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Texas leaders call for halting grants issued by cancer institute

12/19/2012 11:37 PM

12/19/2012 11:50 PM

State leaders called Wednesday for a moratorium on grants issued by the Cancer Prevention and Research Institute of Texas.

Gov. Rick Perry, Lt. Gov. David Dewhurst and House Speaker Joe Straus called on the institute's board to immediately address concerns about the grant-making process raised amid investigations by the Texas attorney general and the Travis County district attorney's office.

"The mission of defeating cancer is too important to be derailed by inadequate processes and a lack of oversight," Perry, Dewhurst and Straus wrote in a letter to the board.

They asked the board to cooperate with the investigations, implement recommended changes and hire new leadership.

"It is important that we restore the confidence of the Texas taxpayers who approved this important initiative before new funds are" disbursed, they wrote.

In 2007, Texas voters approved a constitutional amendment that gave lawmakers the authority to sell bonds for $3 billion over 10 years to attract cancer research and prevention projects to Texas.

The institute's future is uncertain as the Texas attorney general, Travis County district attorney and state auditor's office investigate whether officials broke the law in their distribution of grants to cancer research and commercialization projects.

Republican and Democratic leaders in the state Senate also called for major reform of the institute.

Sen. Jane Nelson, R-Flower Mound, an author of the bill that established the institute, filed legislation that would create a compliance program to ensure that the institute follows state statutes.

It would also institute new protections to prevent conflicts of interest in the grant-making process, among other reforms.

"I still believe in the mission to find cures and treatments for this terrible disease, which directly and indirectly impacts millions of Texans," Nelson said in a statement.

"For CPRIT to succeed, the public must have faith that it is operating in a fair, transparent manner and in compliance with the rules and laws we put in place to ensure accountability."

Sen. Wendy Davis, D-Fort Worth, also urged Perry to add reforming the institute to his list of emergency items in the upcoming legislative session. She asked the governor to put an immediate moratorium on additional commercialization grants until the Legislature can act.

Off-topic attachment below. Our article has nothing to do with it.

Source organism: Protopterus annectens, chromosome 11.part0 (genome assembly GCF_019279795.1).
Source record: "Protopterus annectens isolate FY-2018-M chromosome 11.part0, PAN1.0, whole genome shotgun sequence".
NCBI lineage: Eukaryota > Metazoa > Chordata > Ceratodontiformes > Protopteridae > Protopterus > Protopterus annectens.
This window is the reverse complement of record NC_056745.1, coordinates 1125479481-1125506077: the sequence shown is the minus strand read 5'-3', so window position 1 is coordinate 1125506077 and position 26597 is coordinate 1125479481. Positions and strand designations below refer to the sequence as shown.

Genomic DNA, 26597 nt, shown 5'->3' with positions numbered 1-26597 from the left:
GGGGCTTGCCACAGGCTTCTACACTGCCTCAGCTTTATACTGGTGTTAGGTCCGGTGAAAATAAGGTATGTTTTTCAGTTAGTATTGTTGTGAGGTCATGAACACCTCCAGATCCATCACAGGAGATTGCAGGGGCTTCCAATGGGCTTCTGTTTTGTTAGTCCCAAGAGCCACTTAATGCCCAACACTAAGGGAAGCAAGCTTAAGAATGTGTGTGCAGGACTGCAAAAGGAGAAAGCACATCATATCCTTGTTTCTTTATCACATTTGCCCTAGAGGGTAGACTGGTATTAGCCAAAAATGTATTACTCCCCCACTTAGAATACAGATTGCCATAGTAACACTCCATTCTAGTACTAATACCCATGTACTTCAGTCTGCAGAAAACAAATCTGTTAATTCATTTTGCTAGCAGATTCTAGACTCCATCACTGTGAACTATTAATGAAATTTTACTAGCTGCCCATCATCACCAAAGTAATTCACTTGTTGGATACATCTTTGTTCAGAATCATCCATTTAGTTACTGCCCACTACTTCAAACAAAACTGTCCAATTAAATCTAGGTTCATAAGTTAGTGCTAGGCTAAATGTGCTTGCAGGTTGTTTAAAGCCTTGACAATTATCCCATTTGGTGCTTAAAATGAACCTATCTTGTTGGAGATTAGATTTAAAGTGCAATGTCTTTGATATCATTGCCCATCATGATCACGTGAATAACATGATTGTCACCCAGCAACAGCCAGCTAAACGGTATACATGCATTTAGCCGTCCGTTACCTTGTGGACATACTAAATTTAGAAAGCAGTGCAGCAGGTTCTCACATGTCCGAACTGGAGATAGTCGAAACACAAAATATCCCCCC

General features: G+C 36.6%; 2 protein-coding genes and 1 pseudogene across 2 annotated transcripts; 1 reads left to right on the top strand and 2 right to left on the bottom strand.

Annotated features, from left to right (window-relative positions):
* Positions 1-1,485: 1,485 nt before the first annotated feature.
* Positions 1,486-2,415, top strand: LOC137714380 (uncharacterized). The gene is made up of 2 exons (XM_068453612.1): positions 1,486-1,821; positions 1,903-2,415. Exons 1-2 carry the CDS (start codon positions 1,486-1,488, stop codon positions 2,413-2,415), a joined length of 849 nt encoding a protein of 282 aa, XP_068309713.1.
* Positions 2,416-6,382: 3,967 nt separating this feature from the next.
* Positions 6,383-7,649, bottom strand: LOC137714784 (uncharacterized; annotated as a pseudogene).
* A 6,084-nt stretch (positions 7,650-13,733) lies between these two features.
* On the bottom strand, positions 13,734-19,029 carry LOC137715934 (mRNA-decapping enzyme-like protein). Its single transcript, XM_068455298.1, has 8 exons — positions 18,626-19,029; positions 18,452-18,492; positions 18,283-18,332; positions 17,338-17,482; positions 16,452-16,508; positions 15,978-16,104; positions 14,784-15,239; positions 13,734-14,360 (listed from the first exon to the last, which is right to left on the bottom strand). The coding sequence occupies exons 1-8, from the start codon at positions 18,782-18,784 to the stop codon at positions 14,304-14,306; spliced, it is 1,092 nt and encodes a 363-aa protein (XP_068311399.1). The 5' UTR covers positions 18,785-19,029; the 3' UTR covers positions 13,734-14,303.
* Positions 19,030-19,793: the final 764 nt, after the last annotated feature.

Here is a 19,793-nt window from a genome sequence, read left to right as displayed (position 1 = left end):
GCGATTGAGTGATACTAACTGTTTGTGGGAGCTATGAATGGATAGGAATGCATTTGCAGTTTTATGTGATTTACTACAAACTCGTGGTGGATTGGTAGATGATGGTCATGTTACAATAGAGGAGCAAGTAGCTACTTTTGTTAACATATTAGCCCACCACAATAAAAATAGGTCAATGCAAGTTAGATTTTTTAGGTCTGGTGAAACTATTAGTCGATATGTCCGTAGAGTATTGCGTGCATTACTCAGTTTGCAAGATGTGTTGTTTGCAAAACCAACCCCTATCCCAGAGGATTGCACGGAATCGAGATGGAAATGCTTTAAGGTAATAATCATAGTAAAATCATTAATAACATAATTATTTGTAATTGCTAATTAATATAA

The investigations began after the institute's oversight committee publicly disclosed an internal report that found that an $11 million grant to Peloton Therapeutics had been approved without scientific review.

After the disclosure, the media discovered potential conflicts of interest involved with that grant.

Peloton Therapeutics was founded in 2010, just months before it received the grant, to transform research at the University of Texas Southwestern Medical Center at Dallas into cancer-fighting drugs. It started with an initial investment of $18 million, partly funded by Dallas philanthropist Peter O'Donnell.

The Dallas Morning News reported that O'Donnell, who has contributed millions to fund research at the University of Texas, has given $1.6 million since 2009 to the CPRIT Foundation, a nonprofit associated with the institute. Dr. Alfred Gilman, the former chief scientific officer at the institute, whose salary was supplemented by the CPRIT Foundation, performed research at UT Southwestern.

Gilman, who was in charge of the scientific review process, was at the oversight committee meeting when the board improperly approved the Peloton grant, but he raised no objections.

And emails allegedly exchanged by Gilman and former chief commercialization officer Jerry Cobbs cannot be found.

Gilman told the Morning News, "The bottom line is that I was never asked to review the Peloton proposal; it was never sent to me by Peloton or by CPRIT and I have never seen it."

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